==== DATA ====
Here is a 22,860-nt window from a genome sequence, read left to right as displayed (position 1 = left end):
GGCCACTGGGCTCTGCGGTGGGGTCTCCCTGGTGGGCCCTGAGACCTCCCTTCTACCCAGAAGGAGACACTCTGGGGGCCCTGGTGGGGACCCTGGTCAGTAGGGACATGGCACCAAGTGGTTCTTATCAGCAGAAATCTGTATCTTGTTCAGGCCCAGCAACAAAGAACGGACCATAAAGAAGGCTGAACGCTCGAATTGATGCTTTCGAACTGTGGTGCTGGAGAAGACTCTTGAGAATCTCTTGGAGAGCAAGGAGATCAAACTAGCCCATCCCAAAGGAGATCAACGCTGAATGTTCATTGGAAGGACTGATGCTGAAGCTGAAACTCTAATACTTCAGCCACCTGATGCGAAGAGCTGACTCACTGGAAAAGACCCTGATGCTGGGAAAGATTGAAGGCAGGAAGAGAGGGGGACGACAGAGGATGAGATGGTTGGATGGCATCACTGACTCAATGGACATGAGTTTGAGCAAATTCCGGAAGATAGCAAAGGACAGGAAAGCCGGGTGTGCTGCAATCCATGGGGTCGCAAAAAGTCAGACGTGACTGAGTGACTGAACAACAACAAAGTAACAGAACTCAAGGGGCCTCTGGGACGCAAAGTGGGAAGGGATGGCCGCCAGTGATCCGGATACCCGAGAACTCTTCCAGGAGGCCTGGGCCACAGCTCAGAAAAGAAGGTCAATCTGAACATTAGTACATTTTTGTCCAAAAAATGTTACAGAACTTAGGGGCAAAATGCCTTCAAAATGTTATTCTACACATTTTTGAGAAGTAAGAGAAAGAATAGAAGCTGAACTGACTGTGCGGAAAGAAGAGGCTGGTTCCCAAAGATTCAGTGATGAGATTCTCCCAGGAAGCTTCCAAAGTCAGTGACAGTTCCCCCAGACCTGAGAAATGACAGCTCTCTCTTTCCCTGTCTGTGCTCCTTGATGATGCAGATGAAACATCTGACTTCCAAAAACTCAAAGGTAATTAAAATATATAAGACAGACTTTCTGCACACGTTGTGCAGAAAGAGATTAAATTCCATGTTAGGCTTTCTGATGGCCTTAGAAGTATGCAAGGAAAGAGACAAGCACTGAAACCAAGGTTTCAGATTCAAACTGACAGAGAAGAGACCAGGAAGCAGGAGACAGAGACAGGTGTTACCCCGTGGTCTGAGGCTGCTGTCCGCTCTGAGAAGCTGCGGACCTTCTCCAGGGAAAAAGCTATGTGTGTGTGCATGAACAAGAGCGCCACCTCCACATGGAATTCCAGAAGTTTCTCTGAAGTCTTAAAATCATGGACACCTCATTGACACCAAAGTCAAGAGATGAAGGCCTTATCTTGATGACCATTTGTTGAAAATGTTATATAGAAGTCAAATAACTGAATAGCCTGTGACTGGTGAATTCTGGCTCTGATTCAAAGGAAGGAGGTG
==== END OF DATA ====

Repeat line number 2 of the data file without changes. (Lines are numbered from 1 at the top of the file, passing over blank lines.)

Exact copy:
GGCCACTGGGCTCTGCGGTGGGGTCTCCCTGGTGGGCCCTGAGACCTCCCTTCTACCCAGAAGGAGACACTCTGGGGGCCCTGGTGGGGACCCTGGTCAGTAGGGACATGGCACCAAGTGGTTCTTATCAGCAGAAATCTGTATCTTGTTCAGGCCCAGCAACAAAGAACGGACCATAAAGAAGGCTGAACGCTCGAATTGATGCTTTCGAACTGTGGTGCTGGAGAAGACTCTTGAGAATCTCTTGGAGAGCAAGGAGATCAAACTAGCCCATCCCAAAGGAGATCAACGCTGAATGTTCATTGGAAGGACTGATGCTGAAGCTGAAACTCTAATACTTCAGCCACCTGATGCGAAGAGCTGACTCACTGGAAAAGACCCTGATGCTGGGAAAGATTGAAGGCAGGAAGAGAGGGGGACGACAGAGGATGAGATGGTTGGATGGCATCACTGACTCAATGGACATGAGTTTGAGCAAATTCCGGAAGATAGCAAAGGACAGGAAAGCCGGGTGTGCTGCAATCCATGGGGTCGCAAAAAGTCAGACGTGACTGAGTGACTGAACAACAACAAAGTAACAGAACTCAAGGGGCCTCTGGGACGCAAAGTGGGAAGGGATGGCCGCCAGTGATCCGGATACCCGAGAACTCTTCCAGGAGGCCTGGGCCACAGCTCAGAAAAGAAGGTCAATCTGAACATTAGTACATTTTTGTCCAAAAAATGTTACAGAACTTAGGGGCAAAATGCCTTCAAAATGTTATTCTACACATTTTTGAGAAGTAAGAGAAAGAATAGAAGCTGAACTGACTGTGCGGAAAGAAGAGGCTGGTTCCCAAAGATTCAGTGATGAGATTCTCCCAGGAAGCTTCCAAAGTCAGTGACAGTTCCCCCAGACCTGAGAAATGACAGCTCTCTCTTTCCCTGTCTGTGCTCCTTGATGATGCAGATGAAACATCTGACTTCCAAAAACTCAAAGGTAATTAAAATATATAAGACAGACTTTCTGCACACGTTGTGCAGAAAGAGATTAAATTCCATGTTAGGCTTTCTGATGGCCTTAGAAGTATGCAAGGAAAGAGACAAGCACTGAAACCAAGGTTTCAGATTCAAACTGACAGAGAAGAGACCAGGAAGCAGGAGACAGAGACAGGTGTTACCCCGTGGTCTGAGGCTGCTGTCCGCTCTGAGAAGCTGCGGACCTTCTCCAGGGAAAAAGCTATGTGTGTGTGCATGAACAAGAGCGCCACCTCCACATGGAATTCCAGAAGTTTCTCTGAAGTCTTAAAATCATGGACACCTCATTGACACCAAAGTCAAGAGATGAAGGCCTTATCTTGATGACCATTTGTTGAAAATGTTATATAGAAGTCAAATAACTGAATAGCCTGTGACTGGTGAATTCTGGCTCTGATTCAAAGGAAGGAGGTG